LOUISVILLE, KENTUCKY – According to an online news report posted on spectrumnews1.com, Camp Lejeune contaminated water survivors gathered in Louisville, Kentucky, to create awareness about how service members and their families were exposed to disease-causing chemicals at Camp Lejeune. The survivors and safety advocates came from several states, including Kentucky, Ohio, Alabama, Georgia, Tennessee, and South Carolina.
According to the Agency for Toxic Substances and Disease Registry, service members and their families who were stationed at or worked at Camp Lejeune between August 1, 1953 and December 31, 1987 were exposed to contaminated drinking water. The toxic chemicals have been linked to 15 diseases. It is estimated that more than 1 million service members and their families were exposed to disease-causing chemicals.
The survivors converged in Louisville because the Louisville VA Regional Office files and processes all Camp Lejeune claims.
Some of the victims sustained severe harm after being exposed to the contaminated water for as few as 45 days. According to retired United States Marine Corps Reservist Curtis Crawford, he suffered life-long side effects after he consumed the contaminated water at Camp Lejeune. He was stationed at the base for only 45 days. He says he lost patches of hair, and his hair grew back white. Mr. Crawford said that he was not aware of the contaminated water at Camp Lejeune until someone informed him. Now he wants to help other people know about the serious issue. Crawford is passionate about traveling all over the U.S. to take part in Camp Lejeune toxic water awareness events.
Another interviewee states that his 18-year-old son has been experiencing severe health problems after being assigned to Camp Lejeune. The Louisville native claims that he was notified by a letter from the IRS stating that Camp Lejeune’s water has been connected to 15 diseases. He says that he was shocked to find out that the water he had been drinking for almost four years is linked to cancer and other diseases. He believes that his son’s medical conditions are also connected to the contaminated water. He and others now believe the toxic exposure is also causing medical problems for people born decades later.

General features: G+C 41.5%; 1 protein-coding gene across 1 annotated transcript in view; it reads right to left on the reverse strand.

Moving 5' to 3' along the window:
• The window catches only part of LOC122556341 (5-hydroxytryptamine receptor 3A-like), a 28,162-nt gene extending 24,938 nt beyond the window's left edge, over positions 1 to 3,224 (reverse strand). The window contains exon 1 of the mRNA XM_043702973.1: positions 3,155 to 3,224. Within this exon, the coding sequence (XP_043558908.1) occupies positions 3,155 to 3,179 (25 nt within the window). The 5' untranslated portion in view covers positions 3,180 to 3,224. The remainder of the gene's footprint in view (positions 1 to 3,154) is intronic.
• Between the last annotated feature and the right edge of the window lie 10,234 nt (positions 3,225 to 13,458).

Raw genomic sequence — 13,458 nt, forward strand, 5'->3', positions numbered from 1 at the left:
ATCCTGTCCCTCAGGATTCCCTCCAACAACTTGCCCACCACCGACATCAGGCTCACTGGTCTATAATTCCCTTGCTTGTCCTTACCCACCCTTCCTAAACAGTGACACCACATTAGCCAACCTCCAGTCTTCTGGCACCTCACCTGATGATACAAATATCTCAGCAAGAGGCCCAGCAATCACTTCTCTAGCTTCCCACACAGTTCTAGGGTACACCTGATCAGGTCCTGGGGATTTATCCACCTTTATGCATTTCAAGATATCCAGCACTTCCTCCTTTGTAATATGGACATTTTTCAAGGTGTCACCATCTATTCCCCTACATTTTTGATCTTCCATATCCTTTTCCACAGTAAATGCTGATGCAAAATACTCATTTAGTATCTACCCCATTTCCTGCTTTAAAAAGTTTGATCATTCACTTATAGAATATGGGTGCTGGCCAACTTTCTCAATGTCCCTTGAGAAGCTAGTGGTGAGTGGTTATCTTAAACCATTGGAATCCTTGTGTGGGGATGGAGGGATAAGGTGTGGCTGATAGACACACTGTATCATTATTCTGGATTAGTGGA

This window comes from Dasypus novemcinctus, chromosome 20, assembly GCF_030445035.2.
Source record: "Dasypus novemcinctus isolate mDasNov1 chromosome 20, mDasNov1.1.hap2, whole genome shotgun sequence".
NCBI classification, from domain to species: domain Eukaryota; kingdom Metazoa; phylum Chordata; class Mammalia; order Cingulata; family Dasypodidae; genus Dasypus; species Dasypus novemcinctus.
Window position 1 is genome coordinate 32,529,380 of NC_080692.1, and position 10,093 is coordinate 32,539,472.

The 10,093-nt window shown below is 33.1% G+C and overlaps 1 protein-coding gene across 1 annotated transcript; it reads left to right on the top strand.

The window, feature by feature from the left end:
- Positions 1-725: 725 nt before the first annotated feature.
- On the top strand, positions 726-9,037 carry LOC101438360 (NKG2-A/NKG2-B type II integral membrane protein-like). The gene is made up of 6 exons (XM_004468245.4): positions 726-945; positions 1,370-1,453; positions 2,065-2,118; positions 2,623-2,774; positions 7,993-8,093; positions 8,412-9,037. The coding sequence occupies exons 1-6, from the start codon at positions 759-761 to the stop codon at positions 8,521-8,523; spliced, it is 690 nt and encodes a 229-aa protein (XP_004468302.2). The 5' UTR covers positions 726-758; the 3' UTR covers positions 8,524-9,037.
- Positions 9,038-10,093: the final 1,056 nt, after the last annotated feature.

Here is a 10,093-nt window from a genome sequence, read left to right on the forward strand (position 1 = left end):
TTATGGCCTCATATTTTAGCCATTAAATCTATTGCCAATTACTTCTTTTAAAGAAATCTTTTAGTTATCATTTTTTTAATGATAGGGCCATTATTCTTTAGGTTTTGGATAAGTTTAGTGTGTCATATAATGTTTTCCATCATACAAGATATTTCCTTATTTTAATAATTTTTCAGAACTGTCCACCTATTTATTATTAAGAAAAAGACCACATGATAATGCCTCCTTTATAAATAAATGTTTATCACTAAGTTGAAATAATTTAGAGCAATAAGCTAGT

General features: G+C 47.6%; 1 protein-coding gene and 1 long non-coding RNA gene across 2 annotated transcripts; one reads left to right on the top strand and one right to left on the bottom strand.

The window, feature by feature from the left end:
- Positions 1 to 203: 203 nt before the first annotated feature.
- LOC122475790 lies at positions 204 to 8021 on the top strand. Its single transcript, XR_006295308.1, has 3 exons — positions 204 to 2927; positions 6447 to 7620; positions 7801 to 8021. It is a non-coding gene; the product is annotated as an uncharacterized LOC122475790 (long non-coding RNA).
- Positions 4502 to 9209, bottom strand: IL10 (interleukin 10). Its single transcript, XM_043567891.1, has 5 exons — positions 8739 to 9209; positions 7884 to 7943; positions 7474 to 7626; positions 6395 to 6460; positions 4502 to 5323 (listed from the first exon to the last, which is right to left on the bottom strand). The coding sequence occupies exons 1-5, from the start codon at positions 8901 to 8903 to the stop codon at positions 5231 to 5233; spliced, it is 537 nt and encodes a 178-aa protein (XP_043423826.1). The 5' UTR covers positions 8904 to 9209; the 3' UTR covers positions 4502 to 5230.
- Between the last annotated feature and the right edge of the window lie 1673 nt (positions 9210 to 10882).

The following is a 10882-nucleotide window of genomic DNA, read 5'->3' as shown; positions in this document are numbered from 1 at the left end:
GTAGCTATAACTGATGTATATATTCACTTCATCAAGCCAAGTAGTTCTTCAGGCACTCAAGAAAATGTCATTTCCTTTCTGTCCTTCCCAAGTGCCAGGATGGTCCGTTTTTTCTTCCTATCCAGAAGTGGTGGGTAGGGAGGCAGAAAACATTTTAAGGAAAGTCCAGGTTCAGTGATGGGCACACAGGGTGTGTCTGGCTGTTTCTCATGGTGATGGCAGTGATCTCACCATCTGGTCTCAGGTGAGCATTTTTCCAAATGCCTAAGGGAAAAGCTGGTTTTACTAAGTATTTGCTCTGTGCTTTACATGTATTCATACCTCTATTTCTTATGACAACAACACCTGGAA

Brian Amburgey was assigned at Camp Lejeune for three months. He is suffering from tremors, memory loss, and he is in the process of being screened for cancer. Mr. Amburgey said that he loves America and he would always defend the U.S. until the day he dies, but the government needs to do what is right for those harmed by the toxic water. He is currently filing for disability related to the Camp Lejeune contaminated water problem.
Victims like Mr. Amburgey hope people will support the “Camp Lejeune Justice Act,” a congressional representative toxic water registry, and the “Toxic, Exposure in the American Military Act.” He believes that if the two pieces of legislation become law, everyone who was at the base and suffered harm could get justice.
According to a Camp Lejeune database, 4,500 Kentucky military veterans and 15,000 military family members might have been exposed to Camp Lejeune’s toxic water.
If you were stationed at Camp Lejeune and you sustained harm and/or have been diagnosed with cancer, call Parker Waichman LLP to assist you with filing a personal injury lawsuit or to help you file for disability due to harm caused by the contaminated water.
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